The Random Phase Approximation: A Practical Method Beyond DFT

The random phase approximation (RPA) to the correlation energy and the related GW approximation are among the most promising methods to obtain accurate correlation energy differences and QP energies from diagrammatic perturbation theory at reasonable computational cost, in particular, for solid state systems. The calculations are, however, usually two to three orders of magnitude more demanding than conventional density functional theory calculations.

Here, we show that a cubic system size scaling can be readily obtained reducing the computational time by typically one to two orders of magnitude for large systems [1, 2, 3]. Furthermore, the scaling with respect to the number of k points used to sample the Brillouin zone can be reduced to linear order.


In combination, this allows accurate and very well-converged single-point RPA and GW calculations, with a time complexity that is roughly on par to self-consistent Hartree-Fock and hybrid functional calculations. Furthermore, the talk discusses the relation between the RPA correlation energy and the GW approximation. It is shown that the GW selfenergy is the derivative of the RPA correlation energy with respect to the Green’s function. The calculated self-energy can be used to compute QP-energies in the GW approximation as well as any first derivative of the total energy including interatomic forces. This means that we can now relax atoms and perform molecular dynamics using the RPA and VASP, in the same way as for density functional theory, opening the field of materials simulations to methods beyond density functional theory. Recent advances such as a finite temperature RPA implementation which allows to treat metals using the RPA are also briefly discussed.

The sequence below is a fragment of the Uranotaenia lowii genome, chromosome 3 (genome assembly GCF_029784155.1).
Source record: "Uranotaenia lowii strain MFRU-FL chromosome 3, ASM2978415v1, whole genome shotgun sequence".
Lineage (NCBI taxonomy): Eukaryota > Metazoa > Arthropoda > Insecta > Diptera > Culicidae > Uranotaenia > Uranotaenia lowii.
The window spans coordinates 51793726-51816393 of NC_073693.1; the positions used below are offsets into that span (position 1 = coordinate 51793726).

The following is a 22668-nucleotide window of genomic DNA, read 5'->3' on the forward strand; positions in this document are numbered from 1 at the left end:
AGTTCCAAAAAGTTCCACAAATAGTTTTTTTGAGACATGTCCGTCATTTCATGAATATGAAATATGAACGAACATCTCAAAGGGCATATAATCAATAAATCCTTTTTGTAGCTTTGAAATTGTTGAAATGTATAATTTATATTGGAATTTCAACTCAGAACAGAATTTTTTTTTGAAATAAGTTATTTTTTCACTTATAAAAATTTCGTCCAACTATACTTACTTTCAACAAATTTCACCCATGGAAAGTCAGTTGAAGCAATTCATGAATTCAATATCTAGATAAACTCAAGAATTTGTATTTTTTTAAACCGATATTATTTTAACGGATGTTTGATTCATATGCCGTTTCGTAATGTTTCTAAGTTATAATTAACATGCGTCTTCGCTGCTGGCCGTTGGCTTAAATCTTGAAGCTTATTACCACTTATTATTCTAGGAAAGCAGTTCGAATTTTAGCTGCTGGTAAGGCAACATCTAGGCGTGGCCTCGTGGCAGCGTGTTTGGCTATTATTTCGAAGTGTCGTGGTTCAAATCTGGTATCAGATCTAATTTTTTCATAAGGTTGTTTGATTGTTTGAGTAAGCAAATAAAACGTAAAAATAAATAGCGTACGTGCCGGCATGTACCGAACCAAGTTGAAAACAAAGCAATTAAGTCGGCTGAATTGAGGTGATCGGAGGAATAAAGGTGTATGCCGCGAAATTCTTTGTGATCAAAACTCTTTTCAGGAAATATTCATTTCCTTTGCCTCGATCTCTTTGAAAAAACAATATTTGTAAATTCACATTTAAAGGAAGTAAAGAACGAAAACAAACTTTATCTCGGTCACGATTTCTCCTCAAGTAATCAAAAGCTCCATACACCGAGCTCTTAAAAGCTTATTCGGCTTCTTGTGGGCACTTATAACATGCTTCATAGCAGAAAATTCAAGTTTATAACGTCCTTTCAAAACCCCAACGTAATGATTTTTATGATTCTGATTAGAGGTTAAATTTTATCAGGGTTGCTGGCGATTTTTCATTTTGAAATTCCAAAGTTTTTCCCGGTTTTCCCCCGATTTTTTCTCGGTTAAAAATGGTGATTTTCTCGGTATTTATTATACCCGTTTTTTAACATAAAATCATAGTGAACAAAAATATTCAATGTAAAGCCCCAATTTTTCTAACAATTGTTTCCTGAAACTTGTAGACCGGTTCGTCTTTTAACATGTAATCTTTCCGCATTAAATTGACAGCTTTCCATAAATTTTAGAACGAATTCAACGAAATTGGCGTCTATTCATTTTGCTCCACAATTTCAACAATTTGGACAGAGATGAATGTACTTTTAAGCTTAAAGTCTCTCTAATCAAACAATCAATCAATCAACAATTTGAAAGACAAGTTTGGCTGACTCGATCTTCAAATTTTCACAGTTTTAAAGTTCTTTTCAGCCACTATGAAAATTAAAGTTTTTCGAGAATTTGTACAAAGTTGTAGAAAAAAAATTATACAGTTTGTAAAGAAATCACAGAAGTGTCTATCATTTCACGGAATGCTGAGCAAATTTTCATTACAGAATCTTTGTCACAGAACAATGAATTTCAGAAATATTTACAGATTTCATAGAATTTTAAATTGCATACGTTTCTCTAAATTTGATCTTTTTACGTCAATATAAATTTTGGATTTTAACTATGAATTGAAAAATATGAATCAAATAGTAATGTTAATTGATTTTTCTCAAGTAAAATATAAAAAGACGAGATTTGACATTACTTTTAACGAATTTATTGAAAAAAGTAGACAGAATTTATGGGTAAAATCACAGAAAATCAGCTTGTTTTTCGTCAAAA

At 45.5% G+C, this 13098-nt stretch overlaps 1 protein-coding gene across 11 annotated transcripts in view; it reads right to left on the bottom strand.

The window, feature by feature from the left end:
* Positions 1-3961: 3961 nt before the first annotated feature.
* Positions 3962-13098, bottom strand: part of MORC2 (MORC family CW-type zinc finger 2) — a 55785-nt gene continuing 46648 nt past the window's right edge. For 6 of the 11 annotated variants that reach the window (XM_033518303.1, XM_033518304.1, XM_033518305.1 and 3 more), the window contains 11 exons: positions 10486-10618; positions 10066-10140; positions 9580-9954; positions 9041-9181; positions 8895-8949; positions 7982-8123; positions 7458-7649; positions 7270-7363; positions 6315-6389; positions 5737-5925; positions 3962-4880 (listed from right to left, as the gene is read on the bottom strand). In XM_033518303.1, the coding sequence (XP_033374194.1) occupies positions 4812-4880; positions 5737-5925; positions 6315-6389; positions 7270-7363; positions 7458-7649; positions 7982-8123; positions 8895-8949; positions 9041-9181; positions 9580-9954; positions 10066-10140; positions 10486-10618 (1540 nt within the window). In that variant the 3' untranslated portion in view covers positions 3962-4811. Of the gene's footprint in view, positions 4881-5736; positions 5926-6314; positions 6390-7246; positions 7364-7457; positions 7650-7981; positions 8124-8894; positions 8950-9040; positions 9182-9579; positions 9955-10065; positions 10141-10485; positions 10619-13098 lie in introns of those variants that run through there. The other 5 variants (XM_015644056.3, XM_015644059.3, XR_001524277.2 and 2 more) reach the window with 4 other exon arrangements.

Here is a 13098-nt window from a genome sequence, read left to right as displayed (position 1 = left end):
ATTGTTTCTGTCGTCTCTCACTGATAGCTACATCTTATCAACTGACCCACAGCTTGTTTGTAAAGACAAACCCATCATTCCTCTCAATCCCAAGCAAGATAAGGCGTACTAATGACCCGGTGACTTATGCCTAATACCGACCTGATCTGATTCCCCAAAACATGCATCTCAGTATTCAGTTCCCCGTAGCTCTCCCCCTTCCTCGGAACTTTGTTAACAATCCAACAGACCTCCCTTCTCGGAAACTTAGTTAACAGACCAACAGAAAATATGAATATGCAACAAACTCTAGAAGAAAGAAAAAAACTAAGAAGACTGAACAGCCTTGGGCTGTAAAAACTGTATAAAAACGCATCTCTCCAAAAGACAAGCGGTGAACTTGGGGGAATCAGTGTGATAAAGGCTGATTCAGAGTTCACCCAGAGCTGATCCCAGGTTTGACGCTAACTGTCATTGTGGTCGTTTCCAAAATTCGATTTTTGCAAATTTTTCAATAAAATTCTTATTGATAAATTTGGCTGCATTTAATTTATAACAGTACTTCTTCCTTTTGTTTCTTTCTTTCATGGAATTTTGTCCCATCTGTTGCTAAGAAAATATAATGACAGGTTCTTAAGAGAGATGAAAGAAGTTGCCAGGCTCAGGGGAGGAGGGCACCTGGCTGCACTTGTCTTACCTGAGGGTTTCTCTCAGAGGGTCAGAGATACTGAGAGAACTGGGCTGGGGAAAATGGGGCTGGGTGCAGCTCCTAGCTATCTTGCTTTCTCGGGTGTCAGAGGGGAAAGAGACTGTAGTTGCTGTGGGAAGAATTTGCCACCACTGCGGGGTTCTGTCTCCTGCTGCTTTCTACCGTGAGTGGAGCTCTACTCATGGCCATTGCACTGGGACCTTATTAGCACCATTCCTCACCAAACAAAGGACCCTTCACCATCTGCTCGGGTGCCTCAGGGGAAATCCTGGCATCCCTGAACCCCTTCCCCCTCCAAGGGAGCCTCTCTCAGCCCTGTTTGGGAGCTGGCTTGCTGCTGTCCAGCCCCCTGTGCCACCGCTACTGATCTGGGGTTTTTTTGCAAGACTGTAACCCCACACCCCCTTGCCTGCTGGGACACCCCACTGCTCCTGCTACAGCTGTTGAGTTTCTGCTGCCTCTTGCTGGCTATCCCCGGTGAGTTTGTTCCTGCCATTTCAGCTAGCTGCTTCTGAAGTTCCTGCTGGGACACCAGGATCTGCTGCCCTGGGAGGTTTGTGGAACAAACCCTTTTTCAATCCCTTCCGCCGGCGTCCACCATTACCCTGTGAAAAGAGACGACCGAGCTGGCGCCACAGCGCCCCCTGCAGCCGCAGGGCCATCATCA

Finally, applications of the RPA to materials sciences problems are presented.


[1] M. Kaltak, J. Klimés, and G. Kresse, J. Chem. Theory Comput. 10, 2498 (2014).

[2] M. Kaltak, J. Klimés, and G. Kresse, Phys. Rev. B 90, 054115 (2014).

[3] P. Liu, M. Kaltak, J. Klimés, and G. Kresse, Phys. Rev. B 94, 165109 (2016).

[4] J. Klimés, M. Kaltak, E. Maggio, and G. Kresse, J. Chem. Phys. 140, 084502 (2015).

[5] B. Ramberger, T. Schäfer, and G. Kresse, Phys. Rev. Lett. 118 106403 (2017).

[6] M. Kaltak and G. Kresse, Phys. Rev. B 101, 205145 (2020).

Presented by Professor Georg Kresse

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